UK govt to meet Oxfam Monday over Haiti prostitutes probe

Person working on a building in Haiti

GETTY TRAGIC Around 220,000 people died in Haiti when tragedy struck eight years ago

Major global charity Oxfam is in hot water with the British government for having sex parties with Haitian prostitutes following the 2010 quake that rattled the nation, killing 220,000 people.

Speaking on BBC One's Andrew Marr Show this morning, Ms Mordaunt said she had only learned of the allegations against the charity when the Times reported them on Friday - and that she will hold urgent crunch talks with Oxfam's management tomorrow.

Thomson did not mention Sunday's report in The Observer, The Guardian's Sunday newspaper, that alleged that the aid group also covered up allegations that staff in Chad paid for sex with young women.

United Kingdom officials have said that Oxfam needs to hand over all its information on the issue in order to not lose funding.

Oxfam announced a new raft of measures to tackle sexual abuse cases after being ordered to meet the British government on Monday to explain its handling of a 2011 prostitution scandal involving its aid workers in Haiti.

The former Secretary of State said that "the reason why Oxfam has landed in this position is because they have not been fully open and transparent about what happened".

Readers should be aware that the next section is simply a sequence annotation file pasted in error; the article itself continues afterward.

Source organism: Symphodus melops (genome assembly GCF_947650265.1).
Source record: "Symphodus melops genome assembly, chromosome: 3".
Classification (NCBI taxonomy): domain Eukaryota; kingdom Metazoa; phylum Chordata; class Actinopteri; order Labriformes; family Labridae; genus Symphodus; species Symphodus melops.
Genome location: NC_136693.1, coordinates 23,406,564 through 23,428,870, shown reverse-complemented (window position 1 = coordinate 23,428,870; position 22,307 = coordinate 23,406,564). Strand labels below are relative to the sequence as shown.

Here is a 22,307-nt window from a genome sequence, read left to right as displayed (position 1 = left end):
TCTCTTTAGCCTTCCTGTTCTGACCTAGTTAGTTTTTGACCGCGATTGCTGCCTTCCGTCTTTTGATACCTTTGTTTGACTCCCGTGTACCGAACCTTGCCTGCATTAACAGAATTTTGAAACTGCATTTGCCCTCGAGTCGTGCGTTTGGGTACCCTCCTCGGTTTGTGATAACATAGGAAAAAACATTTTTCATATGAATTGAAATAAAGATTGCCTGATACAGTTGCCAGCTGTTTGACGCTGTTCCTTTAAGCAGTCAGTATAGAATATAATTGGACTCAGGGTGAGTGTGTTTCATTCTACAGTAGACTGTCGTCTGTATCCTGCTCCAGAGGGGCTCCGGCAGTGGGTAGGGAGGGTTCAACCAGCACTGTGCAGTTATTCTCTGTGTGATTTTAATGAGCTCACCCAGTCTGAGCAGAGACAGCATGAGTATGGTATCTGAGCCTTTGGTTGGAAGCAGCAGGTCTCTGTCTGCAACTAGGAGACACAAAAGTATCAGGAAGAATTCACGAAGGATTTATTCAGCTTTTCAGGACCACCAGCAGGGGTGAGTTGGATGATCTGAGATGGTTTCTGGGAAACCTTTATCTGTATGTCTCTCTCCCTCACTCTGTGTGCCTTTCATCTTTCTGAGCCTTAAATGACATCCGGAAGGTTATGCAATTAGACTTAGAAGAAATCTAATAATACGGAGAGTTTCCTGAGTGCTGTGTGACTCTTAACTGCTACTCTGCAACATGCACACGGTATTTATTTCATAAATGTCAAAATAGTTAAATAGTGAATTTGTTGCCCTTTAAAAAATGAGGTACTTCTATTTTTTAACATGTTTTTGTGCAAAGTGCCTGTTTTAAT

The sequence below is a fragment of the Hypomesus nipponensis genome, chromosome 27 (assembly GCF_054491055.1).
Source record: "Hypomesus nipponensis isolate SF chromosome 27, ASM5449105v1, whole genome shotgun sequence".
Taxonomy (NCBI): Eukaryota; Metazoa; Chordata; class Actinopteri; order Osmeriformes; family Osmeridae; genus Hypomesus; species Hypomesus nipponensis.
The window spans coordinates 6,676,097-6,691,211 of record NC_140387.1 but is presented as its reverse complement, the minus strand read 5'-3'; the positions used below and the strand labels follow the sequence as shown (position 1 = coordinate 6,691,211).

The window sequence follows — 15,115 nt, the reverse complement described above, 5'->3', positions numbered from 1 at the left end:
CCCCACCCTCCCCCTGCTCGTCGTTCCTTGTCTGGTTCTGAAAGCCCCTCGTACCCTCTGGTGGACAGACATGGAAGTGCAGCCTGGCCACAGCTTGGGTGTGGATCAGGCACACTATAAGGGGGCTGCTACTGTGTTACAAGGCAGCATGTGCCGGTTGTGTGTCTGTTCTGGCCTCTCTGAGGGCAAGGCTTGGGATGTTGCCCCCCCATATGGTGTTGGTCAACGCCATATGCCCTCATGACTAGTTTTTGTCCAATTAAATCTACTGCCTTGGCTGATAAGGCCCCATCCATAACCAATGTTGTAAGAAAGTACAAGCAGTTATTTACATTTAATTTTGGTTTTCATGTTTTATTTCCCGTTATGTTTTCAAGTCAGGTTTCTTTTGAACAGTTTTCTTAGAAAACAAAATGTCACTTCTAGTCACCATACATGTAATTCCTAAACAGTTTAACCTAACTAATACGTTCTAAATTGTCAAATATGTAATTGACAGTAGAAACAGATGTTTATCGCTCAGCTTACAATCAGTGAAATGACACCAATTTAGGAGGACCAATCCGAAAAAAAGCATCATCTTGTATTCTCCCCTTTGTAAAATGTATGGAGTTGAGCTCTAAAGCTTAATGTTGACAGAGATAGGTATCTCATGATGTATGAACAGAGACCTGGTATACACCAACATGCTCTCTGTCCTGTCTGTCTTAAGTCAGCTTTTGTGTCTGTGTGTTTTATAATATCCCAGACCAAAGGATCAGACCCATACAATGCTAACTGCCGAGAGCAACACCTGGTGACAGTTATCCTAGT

Oxfam said it now had a dedicated safeguarding team, a confidential whistleblowing hotline and safeguarding contact point within countries, and a code of conduct that stipulated: "I will also not exchange money, offers of employment, employment, goods or services for sex or sexual favours".

The worldwide development secretary is meeting the charity on Monday and warns it can not remain a "partner" if it fails to account for its actions, reported BBC.

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Mark Goldring said the UK-based charity was ashamed of what it had got wrong but had taken action and been proactive about going public on the matter.

Oxfam's boss say he is "deeply ashamed" over accusations its staff used prostitutes in Haiti in the aftermath of the 2010 natural disaster.

She said that as a direct result of the Times story, staff members had raised concerns about how employees in Haiti were vetted and recruited. I made this our own agenda, I did my research, this [sexual abuse] is well-documented.

The charity added it will soon deliver a "safeguarding training course for faith organisations, especially churches, so they can understand, recognise and respond to safeguarding issues, and develop a safer culture".

British charity Oxfam says it will strengthen its internal safeguards in response to allegations staff members working in Haiti following the devastating 2010 quake engaged in sexual misconduct.

"It is utterly despicable that sexual exploitation and abuse continues to exist in the aid sector", Ms Mordaunt said.

Oxfam has denied allegations that it tried to hide that some of its staff paid prostitutes in the aftermath of the quake.

During the probe, Oxfam dismissed four staff members and another three resigned, including van Hauwermeiren.

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